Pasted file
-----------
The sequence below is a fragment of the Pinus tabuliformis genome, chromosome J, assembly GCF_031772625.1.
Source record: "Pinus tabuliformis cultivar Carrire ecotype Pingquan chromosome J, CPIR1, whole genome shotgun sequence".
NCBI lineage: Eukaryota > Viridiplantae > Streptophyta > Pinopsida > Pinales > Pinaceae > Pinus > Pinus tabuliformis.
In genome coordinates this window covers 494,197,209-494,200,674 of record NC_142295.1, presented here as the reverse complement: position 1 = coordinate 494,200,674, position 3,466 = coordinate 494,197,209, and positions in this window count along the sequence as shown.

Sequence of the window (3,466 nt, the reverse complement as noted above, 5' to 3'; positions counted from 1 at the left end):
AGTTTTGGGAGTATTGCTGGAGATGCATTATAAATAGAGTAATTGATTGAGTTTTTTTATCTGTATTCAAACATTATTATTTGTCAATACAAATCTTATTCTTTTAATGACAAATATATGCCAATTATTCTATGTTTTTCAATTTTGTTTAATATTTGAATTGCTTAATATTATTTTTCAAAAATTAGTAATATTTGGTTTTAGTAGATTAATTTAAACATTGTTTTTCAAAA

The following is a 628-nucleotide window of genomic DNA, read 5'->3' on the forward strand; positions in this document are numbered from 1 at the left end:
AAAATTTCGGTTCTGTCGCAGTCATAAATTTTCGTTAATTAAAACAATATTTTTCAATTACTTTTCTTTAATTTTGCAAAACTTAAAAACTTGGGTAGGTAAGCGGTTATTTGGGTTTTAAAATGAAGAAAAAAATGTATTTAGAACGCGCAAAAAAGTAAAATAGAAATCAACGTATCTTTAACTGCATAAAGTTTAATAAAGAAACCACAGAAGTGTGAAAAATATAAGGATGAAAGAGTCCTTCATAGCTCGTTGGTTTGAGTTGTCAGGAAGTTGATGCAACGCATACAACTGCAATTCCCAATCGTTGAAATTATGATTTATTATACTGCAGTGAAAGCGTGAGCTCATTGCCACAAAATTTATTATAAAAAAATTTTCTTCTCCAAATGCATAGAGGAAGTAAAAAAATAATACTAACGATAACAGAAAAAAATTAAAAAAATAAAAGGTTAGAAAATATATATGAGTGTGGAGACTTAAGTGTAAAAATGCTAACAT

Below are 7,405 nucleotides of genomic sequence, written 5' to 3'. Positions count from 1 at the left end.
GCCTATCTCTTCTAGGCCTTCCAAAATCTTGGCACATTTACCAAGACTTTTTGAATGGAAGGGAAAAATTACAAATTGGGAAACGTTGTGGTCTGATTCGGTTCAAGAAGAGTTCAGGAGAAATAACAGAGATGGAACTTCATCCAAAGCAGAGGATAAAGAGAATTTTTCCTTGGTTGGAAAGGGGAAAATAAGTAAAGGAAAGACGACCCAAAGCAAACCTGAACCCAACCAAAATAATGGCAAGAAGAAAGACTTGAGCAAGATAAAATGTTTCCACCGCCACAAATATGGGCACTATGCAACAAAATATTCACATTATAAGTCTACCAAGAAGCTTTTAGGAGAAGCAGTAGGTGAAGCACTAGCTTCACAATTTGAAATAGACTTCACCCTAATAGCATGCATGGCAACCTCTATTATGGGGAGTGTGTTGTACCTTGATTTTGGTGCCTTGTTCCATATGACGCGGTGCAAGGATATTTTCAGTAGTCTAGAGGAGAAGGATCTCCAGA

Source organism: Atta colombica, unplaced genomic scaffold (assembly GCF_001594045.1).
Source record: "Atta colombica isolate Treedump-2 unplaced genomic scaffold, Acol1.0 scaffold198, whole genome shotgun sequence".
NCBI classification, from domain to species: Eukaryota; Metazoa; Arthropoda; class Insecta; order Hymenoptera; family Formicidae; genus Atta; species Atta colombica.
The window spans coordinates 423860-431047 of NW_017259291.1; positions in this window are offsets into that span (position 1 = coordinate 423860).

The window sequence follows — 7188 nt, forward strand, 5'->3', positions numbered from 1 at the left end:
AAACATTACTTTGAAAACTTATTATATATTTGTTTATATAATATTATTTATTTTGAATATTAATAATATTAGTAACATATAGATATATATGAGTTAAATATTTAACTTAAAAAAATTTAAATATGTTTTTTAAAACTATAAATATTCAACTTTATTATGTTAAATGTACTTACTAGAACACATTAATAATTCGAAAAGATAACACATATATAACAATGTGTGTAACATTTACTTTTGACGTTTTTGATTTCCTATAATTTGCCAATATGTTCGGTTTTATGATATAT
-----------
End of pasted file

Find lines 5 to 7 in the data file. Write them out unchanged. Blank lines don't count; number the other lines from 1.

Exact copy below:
Sequence of the window (3,466 nt, the reverse complement as noted above, 5' to 3'; positions counted from 1 at the left end):
AGTTTTGGGAGTATTGCTGGAGATGCATTATAAATAGAGTAATTGATTGAGTTTTTTTATCTGTATTCAAACATTATTATTTGTCAATACAAATCTTATTCTTTTAATGACAAATATATGCCAATTATTCTATGTTTTTCAATTTTGTTTAATATTTGAATTGCTTAATATTATTTTTCAAAAATTAGTAATATTTGGTTTTAGTAGATTAATTTAAACATTGTTTTTCAAAA

The following is a 628-nucleotide window of genomic DNA, read 5'->3' on the forward strand; positions in this document are numbered from 1 at the left end: